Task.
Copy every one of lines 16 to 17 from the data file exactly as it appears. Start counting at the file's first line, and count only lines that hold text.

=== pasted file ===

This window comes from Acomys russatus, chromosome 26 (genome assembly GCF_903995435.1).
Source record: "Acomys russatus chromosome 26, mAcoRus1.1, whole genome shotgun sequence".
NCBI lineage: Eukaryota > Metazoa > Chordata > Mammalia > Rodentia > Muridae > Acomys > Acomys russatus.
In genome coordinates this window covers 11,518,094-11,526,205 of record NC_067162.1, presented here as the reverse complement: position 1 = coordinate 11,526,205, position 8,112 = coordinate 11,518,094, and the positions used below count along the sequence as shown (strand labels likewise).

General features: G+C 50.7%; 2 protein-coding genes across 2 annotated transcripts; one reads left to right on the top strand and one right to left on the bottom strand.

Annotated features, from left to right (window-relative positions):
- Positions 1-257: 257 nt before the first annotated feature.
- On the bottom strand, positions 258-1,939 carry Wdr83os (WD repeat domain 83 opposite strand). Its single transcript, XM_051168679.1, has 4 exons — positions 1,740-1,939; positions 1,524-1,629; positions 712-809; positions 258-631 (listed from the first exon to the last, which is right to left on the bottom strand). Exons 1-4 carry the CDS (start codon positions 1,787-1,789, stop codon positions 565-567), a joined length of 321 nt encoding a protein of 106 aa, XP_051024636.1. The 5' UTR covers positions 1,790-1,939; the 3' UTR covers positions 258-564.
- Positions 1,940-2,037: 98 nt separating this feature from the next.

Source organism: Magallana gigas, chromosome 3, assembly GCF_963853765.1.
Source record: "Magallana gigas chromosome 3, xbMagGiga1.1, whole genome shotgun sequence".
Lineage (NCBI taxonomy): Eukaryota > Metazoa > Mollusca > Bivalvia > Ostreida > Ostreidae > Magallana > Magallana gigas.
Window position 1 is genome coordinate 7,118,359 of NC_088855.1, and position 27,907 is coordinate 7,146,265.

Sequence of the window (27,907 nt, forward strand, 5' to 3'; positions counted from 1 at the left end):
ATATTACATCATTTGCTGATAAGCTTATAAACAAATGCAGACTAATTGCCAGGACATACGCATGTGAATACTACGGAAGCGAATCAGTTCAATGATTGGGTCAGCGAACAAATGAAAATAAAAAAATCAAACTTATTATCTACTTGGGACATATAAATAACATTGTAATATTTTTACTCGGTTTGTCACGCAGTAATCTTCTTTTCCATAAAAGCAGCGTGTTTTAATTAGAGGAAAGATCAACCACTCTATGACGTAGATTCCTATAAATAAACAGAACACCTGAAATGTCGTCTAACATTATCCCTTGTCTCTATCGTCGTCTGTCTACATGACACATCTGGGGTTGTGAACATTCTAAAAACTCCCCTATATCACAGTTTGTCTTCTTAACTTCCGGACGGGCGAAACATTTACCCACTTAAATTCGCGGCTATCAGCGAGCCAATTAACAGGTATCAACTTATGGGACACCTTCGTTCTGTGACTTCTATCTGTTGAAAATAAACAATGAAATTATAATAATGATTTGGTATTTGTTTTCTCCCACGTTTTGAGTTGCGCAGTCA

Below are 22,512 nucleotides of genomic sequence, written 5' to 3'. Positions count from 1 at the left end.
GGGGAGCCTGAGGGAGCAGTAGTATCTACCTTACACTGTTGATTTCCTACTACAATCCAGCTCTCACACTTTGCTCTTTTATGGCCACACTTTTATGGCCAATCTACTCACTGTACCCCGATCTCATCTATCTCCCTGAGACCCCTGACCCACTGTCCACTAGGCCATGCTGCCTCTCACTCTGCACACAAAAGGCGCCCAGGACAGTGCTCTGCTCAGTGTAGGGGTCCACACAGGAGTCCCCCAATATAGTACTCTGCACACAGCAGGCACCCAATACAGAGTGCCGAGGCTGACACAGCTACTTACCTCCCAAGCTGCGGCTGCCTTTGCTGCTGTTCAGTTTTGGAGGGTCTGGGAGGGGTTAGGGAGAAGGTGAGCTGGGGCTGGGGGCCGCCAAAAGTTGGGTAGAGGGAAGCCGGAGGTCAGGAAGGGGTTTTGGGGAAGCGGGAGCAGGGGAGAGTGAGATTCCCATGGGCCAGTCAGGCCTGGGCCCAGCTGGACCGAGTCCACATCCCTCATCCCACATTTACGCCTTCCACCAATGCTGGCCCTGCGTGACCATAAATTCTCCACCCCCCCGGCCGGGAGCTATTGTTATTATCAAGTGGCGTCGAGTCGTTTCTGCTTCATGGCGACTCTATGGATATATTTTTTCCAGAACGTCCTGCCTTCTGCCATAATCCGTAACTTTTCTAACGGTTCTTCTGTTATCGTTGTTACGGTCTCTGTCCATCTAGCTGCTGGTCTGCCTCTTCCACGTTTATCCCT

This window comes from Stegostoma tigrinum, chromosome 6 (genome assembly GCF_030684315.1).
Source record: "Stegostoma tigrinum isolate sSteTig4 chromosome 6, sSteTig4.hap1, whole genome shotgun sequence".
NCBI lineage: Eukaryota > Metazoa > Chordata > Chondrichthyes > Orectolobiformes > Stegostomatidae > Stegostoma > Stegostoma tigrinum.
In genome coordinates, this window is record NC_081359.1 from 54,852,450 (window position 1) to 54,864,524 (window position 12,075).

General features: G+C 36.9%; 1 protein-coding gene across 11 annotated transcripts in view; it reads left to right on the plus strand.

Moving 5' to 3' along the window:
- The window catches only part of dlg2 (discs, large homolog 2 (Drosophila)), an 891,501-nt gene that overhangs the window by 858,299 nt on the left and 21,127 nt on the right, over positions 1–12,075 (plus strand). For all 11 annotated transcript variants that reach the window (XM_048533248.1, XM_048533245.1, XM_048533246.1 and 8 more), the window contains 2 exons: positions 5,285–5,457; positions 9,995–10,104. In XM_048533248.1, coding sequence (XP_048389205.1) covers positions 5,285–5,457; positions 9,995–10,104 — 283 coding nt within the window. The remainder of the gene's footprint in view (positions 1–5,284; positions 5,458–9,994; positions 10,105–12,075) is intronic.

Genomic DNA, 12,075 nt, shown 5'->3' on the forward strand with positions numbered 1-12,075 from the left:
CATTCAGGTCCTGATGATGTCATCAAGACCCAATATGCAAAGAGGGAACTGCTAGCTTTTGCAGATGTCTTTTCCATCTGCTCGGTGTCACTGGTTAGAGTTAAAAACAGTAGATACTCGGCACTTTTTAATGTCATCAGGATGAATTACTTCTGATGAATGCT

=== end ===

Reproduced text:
Below are 22,512 nucleotides of genomic sequence, written 5' to 3'. Positions count from 1 at the left end.
GGGGAGCCTGAGGGAGCAGTAGTATCTACCTTACACTGTTGATTTCCTACTACAATCCAGCTCTCACACTTTGCTCTTTTATGGCCACACTTTTATGGCCAATCTACTCACTGTACCCCGATCTCATCTATCTCCCTGAGACCCCTGACCCACTGTCCACTAGGCCATGCTGCCTCTCACTCTGCACACAAAAGGCGCCCAGGACAGTGCTCTGCTCAGTGTAGGGGTCCACACAGGAGTCCCCCAATATAGTACTCTGCACACAGCAGGCACCCAATACAGAGTGCCGAGGCTGACACAGCTACTTACCTCCCAAGCTGCGGCTGCCTTTGCTGCTGTTCAGTTTTGGAGGGTCTGGGAGGGGTTAGGGAGAAGGTGAGCTGGGGCTGGGGGCCGCCAAAAGTTGGGTAGAGGGAAGCCGGAGGTCAGGAAGGGGTTTTGGGGAAGCGGGAGCAGGGGAGAGTGAGATTCCCATGGGCCAGTCAGGCCTGGGCCCAGCTGGACCGAGTCCACATCCCTCATCCCACATTTACGCCTTCCACCAATGCTGGCCCTGCGTGACCATAAATTCTCCACCCCCCCGGCCGGGAGCTATTGTTATTATCAAGTGGCGTCGAGTCGTTTCTGCTTCATGGCGACTCTATGGATATATTTTTTCCAGAACGTCCTGCCTTCTGCCATAATCCGTAACTTTTCTAACGGTTCTTCTGTTATCGTTGTTACGGTCTCTGTCCATCTAGCTGCTGGTCTGCCTCTTCCACGTTTATCCCT